[17] The keys of the Realm: Not the keys of heaven as in the mistaken traditional picture. Rather, it refers to the door into the Church, or the realm of profession. Some take these keys as three in number and reference their use in Acts chapters 2, 8, and 10 – the Jews, Samaritans, and Non-Jews as the first members of the church or kingdom of Christ (Colossians 1:13).

[18] What ever you [Peter] bind on earth: An example of this is seen in the cases of the lying materialists Ananias and Sapphira (Acts chapter 5).

[19] Bound: Or, KJV: bind; RIEU: forbid; MOF: prohibit.

[20] Release: Or, KJV: loose; RIEU: allow; MOF: permit; TCNT: allow. Compare John 20:23 and Matthew 18:18.

[21] A rebuke: Or, KJV: strictly charged; KNX: strictly forbade; BECK: warned; NEB: strict orders. It is not a mere suggestion. Another rebuke, even more stern, is about to happen.

[22] Tell no one that he was the Messiah: Though the disciples understand the fundamental truth that Jesus is the Messiah and the Son of God they still do not comprehend other prophetic truths which will now be explained. The Nazarene wanted people to arrive at their own conclusions without a public proclamation. The disciples were not yet ready to explain all that being the Messiah meant as the account goes on to demonstrate in Peter’s case. Jesus gives this warning several times (Matthew 8:4; Mark 7:36; 8:30; 9:9; Luke 5:14; 8:56; 9:21)..

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Preceding

Matthew 16 Asking for signs from heaven

Matthew 16 Calvin’s view

Matthew 16 Spurgeon’s view

Matthew 16:1-4 – The Nazarene’s Commentary: The Signs of the Times

Matthew 16:5-12 – The Nazarene’s Commentary: Watch Out for the Leaven of False Teaching

Matthew 2:16-18 – Slaughter of the Innocents

Matthew 13:44 – The Nazarene’s Commentary: Parable of the Treasure

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Additional reading

  1. A rich history of ancient and Biblical Jordan to explore
  2. Self inflicted misery #4 To whom to listen
  3. Self inflicted misery #5 A prophet without a hedge around him
  4. Jesus begotten Son of God #3 Messiah or Anointed one
  5. Jesus begotten Son of God #16 Prophet to be heard
  6. The saviour Jesus his human side
  7. Marriage of Jesus 8 Wife of Yahweh
  8. Memorizing wonderfully 31 Son of David and God’s Kingdom
  9. Servant of his Father
  10. Anointing of Christ as Prophetic Rehearsal of the Burial rites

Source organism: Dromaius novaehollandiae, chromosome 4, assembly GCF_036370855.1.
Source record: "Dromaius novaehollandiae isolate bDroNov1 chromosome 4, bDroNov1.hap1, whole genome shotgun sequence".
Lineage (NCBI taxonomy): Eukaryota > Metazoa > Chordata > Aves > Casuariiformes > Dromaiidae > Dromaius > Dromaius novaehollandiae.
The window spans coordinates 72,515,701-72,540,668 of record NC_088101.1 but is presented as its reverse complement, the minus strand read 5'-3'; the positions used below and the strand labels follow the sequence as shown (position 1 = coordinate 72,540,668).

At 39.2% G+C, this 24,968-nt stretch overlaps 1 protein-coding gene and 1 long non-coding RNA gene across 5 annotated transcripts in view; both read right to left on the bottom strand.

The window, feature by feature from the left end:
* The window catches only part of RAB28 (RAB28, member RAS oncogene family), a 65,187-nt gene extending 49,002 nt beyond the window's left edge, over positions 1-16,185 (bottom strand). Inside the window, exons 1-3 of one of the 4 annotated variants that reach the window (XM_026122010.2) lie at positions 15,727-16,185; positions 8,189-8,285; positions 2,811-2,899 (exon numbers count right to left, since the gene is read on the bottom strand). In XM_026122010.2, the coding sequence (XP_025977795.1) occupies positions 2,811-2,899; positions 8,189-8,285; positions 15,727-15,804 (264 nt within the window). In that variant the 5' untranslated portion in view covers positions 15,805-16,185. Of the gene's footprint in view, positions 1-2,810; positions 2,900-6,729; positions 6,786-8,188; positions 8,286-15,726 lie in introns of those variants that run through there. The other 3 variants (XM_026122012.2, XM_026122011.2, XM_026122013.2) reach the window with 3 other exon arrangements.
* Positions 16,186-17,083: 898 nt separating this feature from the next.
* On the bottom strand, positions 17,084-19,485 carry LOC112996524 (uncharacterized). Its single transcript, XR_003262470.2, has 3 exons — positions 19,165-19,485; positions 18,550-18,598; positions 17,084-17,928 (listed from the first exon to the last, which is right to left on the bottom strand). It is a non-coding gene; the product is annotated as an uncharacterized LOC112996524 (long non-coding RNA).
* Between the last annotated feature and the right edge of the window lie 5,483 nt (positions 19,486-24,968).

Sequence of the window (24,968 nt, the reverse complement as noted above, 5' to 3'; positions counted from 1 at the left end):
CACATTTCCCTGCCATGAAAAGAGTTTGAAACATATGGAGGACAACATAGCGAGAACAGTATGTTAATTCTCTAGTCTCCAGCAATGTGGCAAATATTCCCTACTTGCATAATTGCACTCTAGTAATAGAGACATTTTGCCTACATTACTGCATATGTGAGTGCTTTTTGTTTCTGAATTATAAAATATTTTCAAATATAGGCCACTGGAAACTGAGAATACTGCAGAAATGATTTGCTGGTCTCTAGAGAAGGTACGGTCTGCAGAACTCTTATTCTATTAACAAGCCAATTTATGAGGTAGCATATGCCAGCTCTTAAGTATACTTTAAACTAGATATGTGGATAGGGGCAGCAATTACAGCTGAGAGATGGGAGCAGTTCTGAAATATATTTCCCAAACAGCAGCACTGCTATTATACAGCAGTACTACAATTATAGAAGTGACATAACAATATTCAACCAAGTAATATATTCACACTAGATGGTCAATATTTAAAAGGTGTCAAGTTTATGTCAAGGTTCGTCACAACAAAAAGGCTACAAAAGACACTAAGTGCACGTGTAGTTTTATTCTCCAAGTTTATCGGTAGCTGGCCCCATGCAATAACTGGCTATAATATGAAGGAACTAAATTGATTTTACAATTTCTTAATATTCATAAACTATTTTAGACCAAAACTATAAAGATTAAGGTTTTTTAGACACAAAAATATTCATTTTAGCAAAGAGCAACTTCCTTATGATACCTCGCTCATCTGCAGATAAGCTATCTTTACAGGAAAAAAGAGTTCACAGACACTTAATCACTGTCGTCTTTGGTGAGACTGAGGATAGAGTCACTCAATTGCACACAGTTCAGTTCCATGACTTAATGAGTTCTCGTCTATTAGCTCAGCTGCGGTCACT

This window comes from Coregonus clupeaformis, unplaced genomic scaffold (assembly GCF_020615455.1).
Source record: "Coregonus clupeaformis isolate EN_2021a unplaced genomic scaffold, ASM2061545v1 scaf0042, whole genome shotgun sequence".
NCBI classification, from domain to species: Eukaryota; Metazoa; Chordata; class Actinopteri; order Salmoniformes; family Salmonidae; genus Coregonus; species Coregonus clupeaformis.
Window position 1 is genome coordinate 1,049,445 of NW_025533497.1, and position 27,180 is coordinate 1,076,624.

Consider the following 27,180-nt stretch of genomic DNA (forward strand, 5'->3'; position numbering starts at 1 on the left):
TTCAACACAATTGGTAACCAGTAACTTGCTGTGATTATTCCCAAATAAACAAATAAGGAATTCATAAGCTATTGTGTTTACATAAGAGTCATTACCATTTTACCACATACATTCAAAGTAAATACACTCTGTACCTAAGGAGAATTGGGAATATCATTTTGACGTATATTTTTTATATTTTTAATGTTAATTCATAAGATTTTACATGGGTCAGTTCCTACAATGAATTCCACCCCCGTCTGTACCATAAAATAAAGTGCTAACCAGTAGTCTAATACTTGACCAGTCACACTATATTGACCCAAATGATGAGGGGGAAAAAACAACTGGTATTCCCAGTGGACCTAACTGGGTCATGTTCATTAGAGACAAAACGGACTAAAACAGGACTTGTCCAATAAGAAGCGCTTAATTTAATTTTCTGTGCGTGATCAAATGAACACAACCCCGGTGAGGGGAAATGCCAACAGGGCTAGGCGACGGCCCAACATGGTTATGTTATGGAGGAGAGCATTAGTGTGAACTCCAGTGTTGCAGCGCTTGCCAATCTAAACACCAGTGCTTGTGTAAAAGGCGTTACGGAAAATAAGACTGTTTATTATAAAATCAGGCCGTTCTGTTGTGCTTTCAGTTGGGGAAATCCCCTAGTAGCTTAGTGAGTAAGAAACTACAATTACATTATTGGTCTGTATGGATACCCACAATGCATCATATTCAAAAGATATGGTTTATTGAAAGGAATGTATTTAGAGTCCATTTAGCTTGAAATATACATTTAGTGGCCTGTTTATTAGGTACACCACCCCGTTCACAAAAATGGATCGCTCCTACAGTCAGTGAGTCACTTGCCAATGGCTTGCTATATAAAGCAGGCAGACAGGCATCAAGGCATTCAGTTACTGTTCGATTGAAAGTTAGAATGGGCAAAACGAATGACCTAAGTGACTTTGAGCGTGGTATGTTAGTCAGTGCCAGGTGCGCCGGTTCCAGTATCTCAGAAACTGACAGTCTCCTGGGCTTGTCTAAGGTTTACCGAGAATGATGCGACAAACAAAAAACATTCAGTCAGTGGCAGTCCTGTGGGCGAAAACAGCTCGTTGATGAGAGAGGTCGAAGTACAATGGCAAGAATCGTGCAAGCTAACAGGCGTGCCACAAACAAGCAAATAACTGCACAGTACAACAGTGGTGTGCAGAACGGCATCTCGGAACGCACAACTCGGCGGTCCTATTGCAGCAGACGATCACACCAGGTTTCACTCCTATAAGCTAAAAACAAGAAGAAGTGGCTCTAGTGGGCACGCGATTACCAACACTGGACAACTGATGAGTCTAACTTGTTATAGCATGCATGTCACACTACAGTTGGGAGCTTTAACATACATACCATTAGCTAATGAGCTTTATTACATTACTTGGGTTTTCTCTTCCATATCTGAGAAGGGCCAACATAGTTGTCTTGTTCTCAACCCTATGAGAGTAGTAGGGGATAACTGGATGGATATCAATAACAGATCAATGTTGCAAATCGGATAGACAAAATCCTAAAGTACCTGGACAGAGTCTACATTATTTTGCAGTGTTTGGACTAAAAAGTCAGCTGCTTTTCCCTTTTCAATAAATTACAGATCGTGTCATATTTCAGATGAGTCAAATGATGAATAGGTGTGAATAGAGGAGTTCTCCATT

11. United people under Christ
  12. Congregate, to gather, to meet
  13. Congregation – Congregatie
  14. Meeting – Vergadering
  15. Democratic principles for the church of today
  16. Intentions of an Ecclesia

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Related

  1. A sheep or not a sheep?
  2. Do You love Me?
  3. Ministry of Congregating
  4. All you, people
  5. In the Congregation
  6. Church?
  7. Bearing Witness
  8. DNA in a Congregation
  9. The Beauty of “The Church”
  10. Counting the cost: Mark 14
  11. Study | Church Beginnings
  12. 1A. Called To Be a Disciple
  13. 3. Confessed Jesus To Be the Christ
  14. Fact vs Fiction: Who was the Apostle Peter?
  15. Simon Called Peter
  16. Jesus Commissions Peter
  17. Peter the First Pope?
  18. Simon Peter and Pope Peter the same?
  19. The ‘Simon Peter’ Paradox
  20. Simon Peter is Cool
  21. 1B. Appointed To Be an Apostle
  22. Michael Kok: Hinderance to Petrine Authorship of 1 Peter
  23. The Calling and Ministry of Peter – A Night of Worship/Illustrated Sermon
  24. Study | Experiencing Glory

Matthew 16 Asking for signs from heaven

Already in the previous chapters we could see how the Pharisees where interested in bringing Jesus into a bad light. We find that they again want to trick him. For the second time they wanted to test him by asking to show them a miracle [sign] from God [heaven; possibly a sign in the sky, but more likely a Jewish way of saying “from God”] (see also Mt 12:38-45 + Mt 22:23 + Mr 12:18 & Lu 20:27).

Human beings for ages made use of signs in heavens to know what weather would arise the next day. Therefore Jesus having come at Magadan, somewhere on the western side of the lake, answered them:

“·At sunset [In the evening] you say we will have good weather, because the sky is red. And in the morning you say that it will be ·a rainy day [stormy; bad weather], because the sky is red and ·dark [threatening; overcast]. You see ·these signs in [the appearance of] the sky and know ·what they mean [how to interpret them]. ·In the same way [or However; On the other hand], you ·see the things that I am doing now, but you don’t know their meaning [cannot interpret the signs of the times]. ·Evil and sinful people [An evil/wicked and adulterous generation] ·ask for [seek; demand] a miracle as a sign, but they will not be given any sign, except the sign of Jonah [see 12:40; Jon. 1:17].”

Then Jesus left them and went away and warned his apostles to be careful for the dangerous permeating power of the influence of the Pharisees and the Sadducees.

Only a few weeks before, and not more than a few miles away, Jesus had severely censured the Pharisees as hypocrites and violators of God’s word {#Mt 15:6,7} and had spoken of them as blind guides of the people, unworthy of notice. Yet the dissembled hostility here indicated was not first awakened by that censure, for they had already accused him of being in league with Beelzebub. {#Mt 12:24}